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operational diversity ?

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  • Member since
    January, 2017
  • From: Southern Florida Gulf Coast
  • 2,747 posts
Posted by SeeYou190 on Friday, May 04, 2018 10:50 PM

Yes, the layout has a very specific set of goals


Hi Sheldon.


Sorry, I was responding to the OP with my previous post. I guess I should have quoted his orignal post in my rersponse.


I appologize for the confusion.




Happily modeling the STRATTON & GILLETTE RAILROAD located in a world of plausible nonsense set in August, 1954.

  • Member since
    December, 2004
  • From: Bedford, MA, USA
  • 17,910 posts
Posted by MisterBeasley on Sunday, May 06, 2018 9:29 PM

It sounds to me like you are looking for added "play value" from your trains. So am I.

Me too.

I'm primariy a builder, so that "added play value" involves building rolling stock, structures, loading facilities and scenery.  When I built my tannery complex, I got a lot of play value from the day I opened the box and found a description of the gozintas and gozoutas for such a facilty.  A tannery needs hides, but also salt and acid.  Before I'd begun assembling the buildings, I realized I needed "hide service only" boxcars, plus an acid tanker and a covered salt hopper.  The tanker and hopper would go to and from staging or the carfloat terminal, but those hide service boxcars would shuttle back and forth between the tannery and the slaughterhouse, complicating the operation by sharing loading dock space with the stockcars and ice-bunker reefers on those tracks.

My icing platform serves multiple customers, and it's not a stretch to do so, unlike layouts that flood-load coal in hoppers and dump it at a power plant close by, where such traffic would normally go hundreds of miles before dumping.  Reefers must be iced before loading, and sometimes topped up after loading, at my brewery, slaughterhouse and Railway Express depot that deals with express reefers on my passenger trains.  I've even got a couple of "ice service" reefers that would be loaded elsewhere and brought in to augment the ice house's supply.

The icing platform is one of the few "industries" that deals with in-transit rolling stock.  Even if a reefer is not loading or unloading as it passes from staging to layout and back again, it my need a stop at an icing platform to keep the contents cold.  This gives you a lot of opportunity for diversity in your freight roster.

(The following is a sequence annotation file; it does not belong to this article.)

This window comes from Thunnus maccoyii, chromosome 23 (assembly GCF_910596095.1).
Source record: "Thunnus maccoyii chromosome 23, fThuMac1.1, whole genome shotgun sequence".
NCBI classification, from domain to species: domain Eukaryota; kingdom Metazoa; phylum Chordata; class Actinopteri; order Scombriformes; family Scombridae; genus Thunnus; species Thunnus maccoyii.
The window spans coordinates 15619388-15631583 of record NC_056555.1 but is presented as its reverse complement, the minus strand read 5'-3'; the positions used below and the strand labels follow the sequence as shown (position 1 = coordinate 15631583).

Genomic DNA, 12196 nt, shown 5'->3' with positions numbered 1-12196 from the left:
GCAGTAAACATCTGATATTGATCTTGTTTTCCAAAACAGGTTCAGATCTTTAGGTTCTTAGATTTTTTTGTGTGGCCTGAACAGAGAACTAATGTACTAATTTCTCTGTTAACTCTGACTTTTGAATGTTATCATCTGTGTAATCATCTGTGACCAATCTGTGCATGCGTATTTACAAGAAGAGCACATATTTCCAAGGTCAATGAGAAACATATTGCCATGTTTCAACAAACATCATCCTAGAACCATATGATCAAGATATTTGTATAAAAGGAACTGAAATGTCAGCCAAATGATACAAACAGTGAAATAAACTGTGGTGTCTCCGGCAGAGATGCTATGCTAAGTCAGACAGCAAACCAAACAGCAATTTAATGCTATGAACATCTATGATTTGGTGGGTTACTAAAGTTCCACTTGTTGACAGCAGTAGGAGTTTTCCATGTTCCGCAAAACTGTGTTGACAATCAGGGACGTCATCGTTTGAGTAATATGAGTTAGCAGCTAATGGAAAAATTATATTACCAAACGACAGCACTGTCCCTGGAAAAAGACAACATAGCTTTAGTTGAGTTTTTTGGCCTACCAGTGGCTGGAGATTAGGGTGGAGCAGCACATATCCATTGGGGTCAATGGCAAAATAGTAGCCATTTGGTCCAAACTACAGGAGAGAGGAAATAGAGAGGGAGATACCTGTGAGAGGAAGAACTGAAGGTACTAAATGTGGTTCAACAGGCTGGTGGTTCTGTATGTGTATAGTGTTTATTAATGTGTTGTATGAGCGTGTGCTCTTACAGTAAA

It takes an iron man to play with a toy iron horse. 

  • Member since
    January, 2015
  • From: Southern California
  • 1,340 posts
Posted by Lone Wolf and Santa Fe on Monday, May 07, 2018 4:58 PM

    I use a car card system that has seven different days worth of waybills so I don’t relive the same day every day. They are color coded so I know which day’s waybills to use. When the waybills for the day run out then the remaining cars are empties and go back to the yard or are returned to their home roads.
    Using seven different days I can have variety. The waybills can have days with higher demand at seasonal industries like agriculture or they can have days off. It’s nice to change it up. Other industries have variances in output also and sometime receive rare inbound equipment or other supplies.
    I don’t use ‘trouble cars’ like some people do but I do follow current events. On days that it snows in the mountains I have to run snow plows through the pass. If there is a flash flood because of heavy rain then I have to send out plows to clear the tracks. If there is a fire or earthquake I have to dispatch inspection vehicles to check the condition of the track. If there is a major derailment then I have to send out the crane car. Etc…
    I also schedule track maintenance which might tie up a passing siding or the mainline for a little bit. Also once in a while there is a special steam excursion to show off the historical society’s restored steam engines. That’s a nice change up.
    So with all of that every day is different.

Modeling a fictional version of California set in the 1990s Lone Wolf and Santa Fe Railroad
  • Member since
    July, 2009
  • From: somerset, nj
  • 2,080 posts
Posted by gregc on Friday, May 11, 2018 6:52 PM

while re-reading old magazines, I read "A Commodity Based Car Operations System" in April 1991 RMC.

Unlike other methods that specify a car by road-name and number be picked-up or set out, this methods specifies either a car of a specific type (e.g. boxcar) be set out at some destination, or any of several possible cars at some destination be picked up. This requires the operator to select the car of proper type to set out and as well as choosing the car to pick up, if there is a choice.

It is card based, so there's no guarantee that a car is available to be set out, that there is space at the destination or that there is a car waiting to be picked-up. And these "problems" force the operator to deal with them, making operation less routine.   Of course a computer based approach can avoid these problems, but then things become routine.

wondering if anyone uses anything similar?

greg - Philadelphia & Reading / Reading

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